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SharePoint search: good or bad?

One of my great hopes for our current intranet project is to significantly improve the intranet search.  The current set-up used the search bundled with Stellent. It is universally derided within the organisation and with good reason (the Stellent search itself may not be at fault, I imagine some changes to the configuration could fix some of the more significant problems).

I’ve heard mixed reports of Sharepoint search. Our suppliers are very positive about it, and it does seem hard to imagine how it could be worse that what we currently have.

At the TFPL conference I attended Sharon Richardson of Joining Dots defended SharePoint search. She went a bit far with the statement “…so the problem with search is not the technology, it’s the users” but there’s some interesting stuff in the ‘research‘ she referred to.

55% The content was badly named, didn’t contain the words the users was searching for, wasn’t easily identifiable in search results (e.g. if you have 2 results both called Cafe – which is for London and which is for Manchester?)

30% The content users were looking for didn’t exist

10% Users were using wide or strange search terms (why would somebody search for ‘google’ on the intranet? what exactly did they want to find when they searched for ‘form’?)

5% Search wasn’t finding appropriate content or ranking wasn’t appropriate

I’ve been keeping track of failed or problematic searches on our current intranet. Not particularly scientific but it has been an interesting starting point for evaluating the new search.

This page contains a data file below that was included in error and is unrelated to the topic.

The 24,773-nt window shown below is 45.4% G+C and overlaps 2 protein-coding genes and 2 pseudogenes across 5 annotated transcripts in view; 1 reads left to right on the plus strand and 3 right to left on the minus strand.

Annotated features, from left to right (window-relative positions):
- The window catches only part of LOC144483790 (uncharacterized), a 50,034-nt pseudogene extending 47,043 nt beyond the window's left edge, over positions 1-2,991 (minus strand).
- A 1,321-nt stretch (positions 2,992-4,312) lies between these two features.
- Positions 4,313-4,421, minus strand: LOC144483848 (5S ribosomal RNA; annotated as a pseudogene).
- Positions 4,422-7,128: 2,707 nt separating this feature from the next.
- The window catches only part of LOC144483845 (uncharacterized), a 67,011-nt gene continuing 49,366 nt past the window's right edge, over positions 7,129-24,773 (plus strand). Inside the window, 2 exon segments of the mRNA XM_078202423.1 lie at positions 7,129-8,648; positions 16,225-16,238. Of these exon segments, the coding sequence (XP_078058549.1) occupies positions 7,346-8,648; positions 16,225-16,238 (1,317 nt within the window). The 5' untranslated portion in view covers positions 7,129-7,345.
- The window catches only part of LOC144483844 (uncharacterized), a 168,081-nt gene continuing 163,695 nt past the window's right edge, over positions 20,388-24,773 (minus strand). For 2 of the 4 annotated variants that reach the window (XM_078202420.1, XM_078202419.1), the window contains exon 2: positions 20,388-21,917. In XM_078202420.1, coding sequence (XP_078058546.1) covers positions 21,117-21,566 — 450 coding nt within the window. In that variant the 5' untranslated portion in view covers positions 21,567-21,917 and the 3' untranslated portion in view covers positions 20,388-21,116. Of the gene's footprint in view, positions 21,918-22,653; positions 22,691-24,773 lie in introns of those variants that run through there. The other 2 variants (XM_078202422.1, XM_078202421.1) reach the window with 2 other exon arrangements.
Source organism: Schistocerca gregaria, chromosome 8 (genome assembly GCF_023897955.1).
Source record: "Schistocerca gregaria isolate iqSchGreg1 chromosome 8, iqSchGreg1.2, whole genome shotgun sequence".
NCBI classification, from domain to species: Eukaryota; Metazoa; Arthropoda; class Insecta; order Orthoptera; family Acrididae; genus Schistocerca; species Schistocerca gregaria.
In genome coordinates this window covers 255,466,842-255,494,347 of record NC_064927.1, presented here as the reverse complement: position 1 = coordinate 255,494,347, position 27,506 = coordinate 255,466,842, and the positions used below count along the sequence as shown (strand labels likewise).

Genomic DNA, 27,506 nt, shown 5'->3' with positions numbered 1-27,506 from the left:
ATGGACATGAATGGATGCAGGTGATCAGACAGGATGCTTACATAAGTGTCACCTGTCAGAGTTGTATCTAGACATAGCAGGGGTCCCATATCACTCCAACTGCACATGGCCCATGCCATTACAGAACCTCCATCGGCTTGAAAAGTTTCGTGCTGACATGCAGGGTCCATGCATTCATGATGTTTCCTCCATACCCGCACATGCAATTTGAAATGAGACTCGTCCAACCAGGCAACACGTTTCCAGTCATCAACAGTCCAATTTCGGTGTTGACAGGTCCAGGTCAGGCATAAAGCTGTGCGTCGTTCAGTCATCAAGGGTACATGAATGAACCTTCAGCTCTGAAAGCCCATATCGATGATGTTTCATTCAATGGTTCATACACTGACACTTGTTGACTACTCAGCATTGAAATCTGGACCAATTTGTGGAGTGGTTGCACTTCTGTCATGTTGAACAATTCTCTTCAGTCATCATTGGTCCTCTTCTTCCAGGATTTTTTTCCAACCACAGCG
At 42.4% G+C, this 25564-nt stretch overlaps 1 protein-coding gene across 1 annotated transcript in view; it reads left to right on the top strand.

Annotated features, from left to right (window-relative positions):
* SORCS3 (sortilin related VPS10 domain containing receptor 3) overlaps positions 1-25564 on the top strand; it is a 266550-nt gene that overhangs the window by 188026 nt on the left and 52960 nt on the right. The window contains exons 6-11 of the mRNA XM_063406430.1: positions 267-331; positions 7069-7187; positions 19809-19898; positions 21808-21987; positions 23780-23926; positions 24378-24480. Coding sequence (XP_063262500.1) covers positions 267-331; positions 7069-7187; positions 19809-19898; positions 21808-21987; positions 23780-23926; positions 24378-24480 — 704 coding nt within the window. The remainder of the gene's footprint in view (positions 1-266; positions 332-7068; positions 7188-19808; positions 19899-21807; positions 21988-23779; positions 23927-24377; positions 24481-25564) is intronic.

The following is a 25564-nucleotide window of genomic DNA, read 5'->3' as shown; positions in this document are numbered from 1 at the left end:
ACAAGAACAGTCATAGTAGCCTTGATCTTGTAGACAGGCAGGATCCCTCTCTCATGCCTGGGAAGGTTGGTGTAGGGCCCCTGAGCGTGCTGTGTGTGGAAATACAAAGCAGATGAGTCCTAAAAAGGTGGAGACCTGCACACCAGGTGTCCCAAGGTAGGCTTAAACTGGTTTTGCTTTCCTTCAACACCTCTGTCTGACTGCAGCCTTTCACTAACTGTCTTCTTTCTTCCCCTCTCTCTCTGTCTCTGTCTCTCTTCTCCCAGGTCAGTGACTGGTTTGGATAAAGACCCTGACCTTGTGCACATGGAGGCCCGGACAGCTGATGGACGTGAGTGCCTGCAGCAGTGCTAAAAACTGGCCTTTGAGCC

30% mismatches in language
25% inappropriate date ordering
15% lack of stemming
15% overly rigid phrase order matching
10% ambiguous queries
5% inappropriate alphabetic ordering of results

If a number of results are assigned the same relevancy then they are returned in date order, and if there are a number of results published on the same day then they are returned in alphabetical order. The relevancy scores don’t seem to distinguish between enough results, so the date and alpha ordering are regularly skewing the results.

The mismatched language and the ambiguous queries are sure to still be problems with the new search. I’m not going to endeavour to ‘fix the users’ here. There are plenty of solutions (best bets, related searches, faceted filters and synonym control) that we can utilise.

Interestingly my experiences with our existing search have suggested that searching for just ‘form’ can be an intelligent, considered tactic in less than ideal circumstances. If you are looking for the sickness form but you are not sure if it is actually called that (absence form, sick form etc) then searching for form and scanning the results can be your least worst option. Given our current search is pedantic in it’s insistence on exact phrase order, I find myself conducting single word searches far more often than usual.

Related posts
SharePoint search: Inside the Index book ‘review’
SharePoint search: some ranking factors

Written by Karen

November 27th, 2008 at 6:21 am

Posted in rnib,search,sharepoint